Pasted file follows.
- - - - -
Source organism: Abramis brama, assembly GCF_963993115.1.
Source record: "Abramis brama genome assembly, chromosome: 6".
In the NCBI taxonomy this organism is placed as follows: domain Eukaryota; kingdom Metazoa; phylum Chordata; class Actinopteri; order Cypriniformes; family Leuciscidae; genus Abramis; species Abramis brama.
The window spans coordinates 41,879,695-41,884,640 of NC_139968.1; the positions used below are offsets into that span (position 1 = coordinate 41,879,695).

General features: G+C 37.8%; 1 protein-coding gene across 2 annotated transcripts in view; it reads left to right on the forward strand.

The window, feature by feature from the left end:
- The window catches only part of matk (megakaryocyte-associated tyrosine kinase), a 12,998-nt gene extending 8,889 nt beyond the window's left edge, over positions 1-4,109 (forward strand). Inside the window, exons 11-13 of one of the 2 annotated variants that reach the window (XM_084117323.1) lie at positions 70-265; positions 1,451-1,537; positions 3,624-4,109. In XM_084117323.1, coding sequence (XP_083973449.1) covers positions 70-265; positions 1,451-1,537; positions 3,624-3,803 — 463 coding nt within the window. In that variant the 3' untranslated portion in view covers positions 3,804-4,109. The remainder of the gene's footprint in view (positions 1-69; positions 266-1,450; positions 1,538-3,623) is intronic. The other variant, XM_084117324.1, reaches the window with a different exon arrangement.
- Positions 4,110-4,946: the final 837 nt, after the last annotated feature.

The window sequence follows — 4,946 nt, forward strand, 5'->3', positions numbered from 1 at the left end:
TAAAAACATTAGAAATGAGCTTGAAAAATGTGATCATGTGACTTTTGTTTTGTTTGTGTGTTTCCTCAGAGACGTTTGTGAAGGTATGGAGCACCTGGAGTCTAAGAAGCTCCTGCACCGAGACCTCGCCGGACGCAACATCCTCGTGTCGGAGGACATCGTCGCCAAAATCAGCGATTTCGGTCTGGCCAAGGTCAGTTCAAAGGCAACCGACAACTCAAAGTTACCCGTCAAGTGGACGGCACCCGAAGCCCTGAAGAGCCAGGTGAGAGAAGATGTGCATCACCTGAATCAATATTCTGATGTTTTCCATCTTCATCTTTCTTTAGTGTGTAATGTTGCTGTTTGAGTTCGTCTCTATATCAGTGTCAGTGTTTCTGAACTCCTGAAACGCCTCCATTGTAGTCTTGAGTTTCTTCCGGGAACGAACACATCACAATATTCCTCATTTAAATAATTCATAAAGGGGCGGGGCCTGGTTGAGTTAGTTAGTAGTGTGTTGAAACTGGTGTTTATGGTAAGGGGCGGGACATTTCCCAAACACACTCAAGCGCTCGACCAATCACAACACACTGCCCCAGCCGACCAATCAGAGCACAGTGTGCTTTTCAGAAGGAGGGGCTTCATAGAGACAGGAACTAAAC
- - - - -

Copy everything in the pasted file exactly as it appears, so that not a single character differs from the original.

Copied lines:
Source organism: Abramis brama, assembly GCF_963993115.1.
Source record: "Abramis brama genome assembly, chromosome: 6".
In the NCBI taxonomy this organism is placed as follows: domain Eukaryota; kingdom Metazoa; phylum Chordata; class Actinopteri; order Cypriniformes; family Leuciscidae; genus Abramis; species Abramis brama.
The window spans coordinates 41,879,695-41,884,640 of NC_139968.1; the positions used below are offsets into that span (position 1 = coordinate 41,879,695).

General features: G+C 37.8%; 1 protein-coding gene across 2 annotated transcripts in view; it reads left to right on the forward strand.

The window, feature by feature from the left end:
- The window catches only part of matk (megakaryocyte-associated tyrosine kinase), a 12,998-nt gene extending 8,889 nt beyond the window's left edge, over positions 1-4,109 (forward strand). Inside the window, exons 11-13 of one of the 2 annotated variants that reach the window (XM_084117323.1) lie at positions 70-265; positions 1,451-1,537; positions 3,624-4,109. In XM_084117323.1, coding sequence (XP_083973449.1) covers positions 70-265; positions 1,451-1,537; positions 3,624-3,803 — 463 coding nt within the window. In that variant the 3' untranslated portion in view covers positions 3,804-4,109. The remainder of the gene's footprint in view (positions 1-69; positions 266-1,450; positions 1,538-3,623) is intronic. The other variant, XM_084117324.1, reaches the window with a different exon arrangement.
- Positions 4,110-4,946: the final 837 nt, after the last annotated feature.

The window sequence follows — 4,946 nt, forward strand, 5'->3', positions numbered from 1 at the left end:
TAAAAACATTAGAAATGAGCTTGAAAAATGTGATCATGTGACTTTTGTTTTGTTTGTGTGTTTCCTCAGAGACGTTTGTGAAGGTATGGAGCACCTGGAGTCTAAGAAGCTCCTGCACCGAGACCTCGCCGGACGCAACATCCTCGTGTCGGAGGACATCGTCGCCAAAATCAGCGATTTCGGTCTGGCCAAGGTCAGTTCAAAGGCAACCGACAACTCAAAGTTACCCGTCAAGTGGACGGCACCCGAAGCCCTGAAGAGCCAGGTGAGAGAAGATGTGCATCACCTGAATCAATATTCTGATGTTTTCCATCTTCATCTTTCTTTAGTGTGTAATGTTGCTGTTTGAGTTCGTCTCTATATCAGTGTCAGTGTTTCTGAACTCCTGAAACGCCTCCATTGTAGTCTTGAGTTTCTTCCGGGAACGAACACATCACAATATTCCTCATTTAAATAATTCATAAAGGGGCGGGGCCTGGTTGAGTTAGTTAGTAGTGTGTTGAAACTGGTGTTTATGGTAAGGGGCGGGACATTTCCCAAACACACTCAAGCGCTCGACCAATCACAACACACTGCCCCAGCCGACCAATCAGAGCACAGTGTGCTTTTCAGAAGGAGGGGCTTCATAGAGACAGGAACTAAAC